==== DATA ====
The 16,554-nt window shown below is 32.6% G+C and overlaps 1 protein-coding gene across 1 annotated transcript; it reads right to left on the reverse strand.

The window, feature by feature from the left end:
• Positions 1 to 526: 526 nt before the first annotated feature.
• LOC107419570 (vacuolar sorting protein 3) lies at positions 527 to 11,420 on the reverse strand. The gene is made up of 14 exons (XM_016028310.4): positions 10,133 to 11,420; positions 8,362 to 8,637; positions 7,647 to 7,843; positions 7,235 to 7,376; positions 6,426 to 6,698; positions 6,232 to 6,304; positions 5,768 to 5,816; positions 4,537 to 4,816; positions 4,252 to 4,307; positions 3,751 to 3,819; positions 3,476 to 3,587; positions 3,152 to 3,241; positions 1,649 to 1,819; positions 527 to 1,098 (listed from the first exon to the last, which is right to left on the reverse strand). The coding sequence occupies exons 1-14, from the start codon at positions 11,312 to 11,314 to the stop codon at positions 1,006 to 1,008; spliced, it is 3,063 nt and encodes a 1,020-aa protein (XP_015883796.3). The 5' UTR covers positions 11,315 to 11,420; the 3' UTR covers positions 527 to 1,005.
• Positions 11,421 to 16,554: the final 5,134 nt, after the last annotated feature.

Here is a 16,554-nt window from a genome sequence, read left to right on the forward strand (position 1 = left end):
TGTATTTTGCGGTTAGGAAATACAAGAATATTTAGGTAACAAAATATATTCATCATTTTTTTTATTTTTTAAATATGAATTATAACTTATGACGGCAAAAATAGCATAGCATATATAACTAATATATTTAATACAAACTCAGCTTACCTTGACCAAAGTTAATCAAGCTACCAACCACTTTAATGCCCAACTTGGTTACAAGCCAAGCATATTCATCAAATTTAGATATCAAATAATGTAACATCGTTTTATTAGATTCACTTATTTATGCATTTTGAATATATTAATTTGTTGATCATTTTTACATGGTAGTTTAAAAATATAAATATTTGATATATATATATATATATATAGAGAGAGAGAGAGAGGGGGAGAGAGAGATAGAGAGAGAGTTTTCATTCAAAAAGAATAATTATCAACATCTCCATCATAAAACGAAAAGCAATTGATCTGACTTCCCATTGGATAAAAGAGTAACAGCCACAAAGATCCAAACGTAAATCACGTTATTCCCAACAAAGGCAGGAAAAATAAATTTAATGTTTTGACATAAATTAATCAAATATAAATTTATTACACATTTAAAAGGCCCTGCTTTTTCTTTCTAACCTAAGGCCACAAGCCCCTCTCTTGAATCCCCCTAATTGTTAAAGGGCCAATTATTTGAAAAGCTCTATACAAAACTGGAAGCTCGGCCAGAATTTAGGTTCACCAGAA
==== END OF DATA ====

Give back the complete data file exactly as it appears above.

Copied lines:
The 16,554-nt window shown below is 32.6% G+C and overlaps 1 protein-coding gene across 1 annotated transcript; it reads right to left on the reverse strand.

The window, feature by feature from the left end:
• Positions 1 to 526: 526 nt before the first annotated feature.
• LOC107419570 (vacuolar sorting protein 3) lies at positions 527 to 11,420 on the reverse strand. The gene is made up of 14 exons (XM_016028310.4): positions 10,133 to 11,420; positions 8,362 to 8,637; positions 7,647 to 7,843; positions 7,235 to 7,376; positions 6,426 to 6,698; positions 6,232 to 6,304; positions 5,768 to 5,816; positions 4,537 to 4,816; positions 4,252 to 4,307; positions 3,751 to 3,819; positions 3,476 to 3,587; positions 3,152 to 3,241; positions 1,649 to 1,819; positions 527 to 1,098 (listed from the first exon to the last, which is right to left on the reverse strand). The coding sequence occupies exons 1-14, from the start codon at positions 11,312 to 11,314 to the stop codon at positions 1,006 to 1,008; spliced, it is 3,063 nt and encodes a 1,020-aa protein (XP_015883796.3). The 5' UTR covers positions 11,315 to 11,420; the 3' UTR covers positions 527 to 1,005.
• Positions 11,421 to 16,554: the final 5,134 nt, after the last annotated feature.

Here is a 16,554-nt window from a genome sequence, read left to right on the forward strand (position 1 = left end):
TGTATTTTGCGGTTAGGAAATACAAGAATATTTAGGTAACAAAATATATTCATCATTTTTTTTATTTTTTAAATATGAATTATAACTTATGACGGCAAAAATAGCATAGCATATATAACTAATATATTTAATACAAACTCAGCTTACCTTGACCAAAGTTAATCAAGCTACCAACCACTTTAATGCCCAACTTGGTTACAAGCCAAGCATATTCATCAAATTTAGATATCAAATAATGTAACATCGTTTTATTAGATTCACTTATTTATGCATTTTGAATATATTAATTTGTTGATCATTTTTACATGGTAGTTTAAAAATATAAATATTTGATATATATATATATATATATAGAGAGAGAGAGAGAGGGGGAGAGAGAGATAGAGAGAGAGTTTTCATTCAAAAAGAATAATTATCAACATCTCCATCATAAAACGAAAAGCAATTGATCTGACTTCCCATTGGATAAAAGAGTAACAGCCACAAAGATCCAAACGTAAATCACGTTATTCCCAACAAAGGCAGGAAAAATAAATTTAATGTTTTGACATAAATTAATCAAATATAAATTTATTACACATTTAAAAGGCCCTGCTTTTTCTTTCTAACCTAAGGCCACAAGCCCCTCTCTTGAATCCCCCTAATTGTTAAAGGGCCAATTATTTGAAAAGCTCTATACAAAACTGGAAGCTCGGCCAGAATTTAGGTTCACCAGAA